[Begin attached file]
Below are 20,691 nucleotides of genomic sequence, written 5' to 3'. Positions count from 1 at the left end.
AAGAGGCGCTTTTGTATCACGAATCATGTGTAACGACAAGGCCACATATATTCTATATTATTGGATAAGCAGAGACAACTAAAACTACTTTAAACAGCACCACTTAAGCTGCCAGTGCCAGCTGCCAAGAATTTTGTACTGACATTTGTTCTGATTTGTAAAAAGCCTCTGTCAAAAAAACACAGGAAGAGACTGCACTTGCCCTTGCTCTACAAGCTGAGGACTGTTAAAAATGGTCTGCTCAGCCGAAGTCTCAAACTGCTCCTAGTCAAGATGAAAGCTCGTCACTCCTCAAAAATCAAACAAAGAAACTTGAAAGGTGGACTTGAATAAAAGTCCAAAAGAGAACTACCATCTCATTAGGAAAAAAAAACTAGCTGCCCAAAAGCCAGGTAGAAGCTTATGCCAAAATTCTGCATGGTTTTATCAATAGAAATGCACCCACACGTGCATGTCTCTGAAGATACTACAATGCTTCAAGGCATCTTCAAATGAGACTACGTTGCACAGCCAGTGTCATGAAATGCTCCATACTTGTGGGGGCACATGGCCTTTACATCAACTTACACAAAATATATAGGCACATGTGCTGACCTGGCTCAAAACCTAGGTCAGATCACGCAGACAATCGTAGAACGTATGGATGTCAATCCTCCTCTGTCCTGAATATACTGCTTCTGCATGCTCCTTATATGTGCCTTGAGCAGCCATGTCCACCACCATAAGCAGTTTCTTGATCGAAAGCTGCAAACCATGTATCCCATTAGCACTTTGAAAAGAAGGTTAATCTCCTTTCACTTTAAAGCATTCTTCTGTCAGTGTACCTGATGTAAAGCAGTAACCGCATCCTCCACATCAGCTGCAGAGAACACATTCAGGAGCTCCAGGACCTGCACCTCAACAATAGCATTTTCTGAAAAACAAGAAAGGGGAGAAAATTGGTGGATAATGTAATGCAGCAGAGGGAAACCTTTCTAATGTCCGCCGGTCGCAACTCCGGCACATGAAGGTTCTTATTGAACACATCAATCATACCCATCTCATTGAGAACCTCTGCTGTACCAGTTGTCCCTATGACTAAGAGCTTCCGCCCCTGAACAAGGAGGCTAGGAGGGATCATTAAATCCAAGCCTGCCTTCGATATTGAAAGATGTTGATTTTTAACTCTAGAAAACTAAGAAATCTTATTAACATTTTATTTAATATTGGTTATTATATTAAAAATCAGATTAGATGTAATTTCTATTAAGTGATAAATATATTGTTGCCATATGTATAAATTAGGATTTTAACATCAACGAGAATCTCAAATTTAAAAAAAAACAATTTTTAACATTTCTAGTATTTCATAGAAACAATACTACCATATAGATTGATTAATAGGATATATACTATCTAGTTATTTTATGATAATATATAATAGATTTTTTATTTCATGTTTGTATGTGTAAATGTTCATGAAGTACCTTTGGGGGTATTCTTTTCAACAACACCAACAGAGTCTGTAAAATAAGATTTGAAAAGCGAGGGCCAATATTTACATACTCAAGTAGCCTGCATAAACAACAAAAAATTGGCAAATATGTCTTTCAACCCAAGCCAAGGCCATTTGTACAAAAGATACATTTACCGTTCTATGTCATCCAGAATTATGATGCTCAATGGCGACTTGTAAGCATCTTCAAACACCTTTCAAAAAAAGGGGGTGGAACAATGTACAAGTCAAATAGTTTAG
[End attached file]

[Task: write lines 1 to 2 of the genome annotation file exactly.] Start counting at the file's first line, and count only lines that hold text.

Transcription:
Below are 20,691 nucleotides of genomic sequence, written 5' to 3'. Positions count from 1 at the left end.
AAGAGGCGCTTTTGTATCACGAATCATGTGTAACGACAAGGCCACATATATTCTATATTATTGGATAAGCAGAGACAACTAAAACTACTTTAAACAGCACCACTTAAGCTGCCAGTGCCAGCTGCCAAGAATTTTGTACTGACATTTGTTCTGATTTGTAAAAAGCCTCTGTCAAAAAAACACAGGAAGAGACTGCACTTGCCCTTGCTCTACAAGCTGAGGACTGTTAAAAATGGTCTGCTCAGCCGAAGTCTCAAACTGCTCCTAGTCAAGATGAAAGCTCGTCACTCCTCAAAAATCAAACAAAGAAACTTGAAAGGTGGACTTGAATAAAAGTCCAAAAGAGAACTACCATCTCATTAGGAAAAAAAAACTAGCTGCCCAAAAGCCAGGTAGAAGCTTATGCCAAAATTCTGCATGGTTTTATCAATAGAAATGCACCCACACGTGCATGTCTCTGAAGATACTACAATGCTTCAAGGCATCTTCAAATGAGACTACGTTGCACAGCCAGTGTCATGAAATGCTCCATACTTGTGGGGGCACATGGCCTTTACATCAACTTACACAAAATATATAGGCACATGTGCTGACCTGGCTCAAAACCTAGGTCAGATCACGCAGACAATCGTAGAACGTATGGATGTCAATCCTCCTCTGTCCTGAATATACTGCTTCTGCATGCTCCTTATATGTGCCTTGAGCAGCCATGTCCACCACCATAAGCAGTTTCTTGATCGAAAGCTGCAAACCATGTATCCCATTAGCACTTTGAAAAGAAGGTTAATCTCCTTTCACTTTAAAGCATTCTTCTGTCAGTGTACCTGATGTAAAGCAGTAACCGCATCCTCCACATCAGCTGCAGAGAACACATTCAGGAGCTCCAGGACCTGCACCTCAACAATAGCATTTTCTGAAAAACAAGAAAGGGGAGAAAATTGGTGGATAATGTAATGCAGCAGAGGGAAACCTTTCTAATGTCCGCCGGTCGCAACTCCGGCACATGAAGGTTCTTATTGAACACATCAATCATACCCATCTCATTGAGAACCTCTGCTGTACCAGTTGTCCCTATGACTAAGAGCTTCCGCCCCTGAACAAGGAGGCTAGGAGGGATCATTAAATCCAAGCCTGCCTTCGATATTGAAAGATGTTGATTTTTAACTCTAGAAAACTAAGAAATCTTATTAACATTTTATTTAATATTGGTTATTATATTAAAAATCAGATTAGATGTAATTTCTATTAAGTGATAAATATATTGTTGCCATATGTATAAATTAGGATTTTAACATCAACGAGAATCTCAAATTTAAAAAAAAACAATTTTTAACATTTCTAGTATTTCATAGAAACAATACTACCATATAGATTGATTAATAGGATATATACTATCTAGTTATTTTATGATAATATATAATAGATTTTTTATTTCATGTTTGTATGTGTAAATGTTCATGAAGTACCTTTGGGGGTATTCTTTTCAACAACACCAACAGAGTCTGTAAAATAAGATTTGAAAAGCGAGGGCCAATATTTACATACTCAAGTAGCCTGCATAAACAACAAAAAATTGGCAAATATGTCTTTCAACCCAAGCCAAGGCCATTTGTACAAAAGATACATTTACCGTTCTATGTCATCCAGAATTATGATGCTCAATGGCGACTTGTAAGCATCTTCAAACACCTTTCAAAAAAAGGGGGTGGAACAATGTACAAGTCAAATAGTTTAG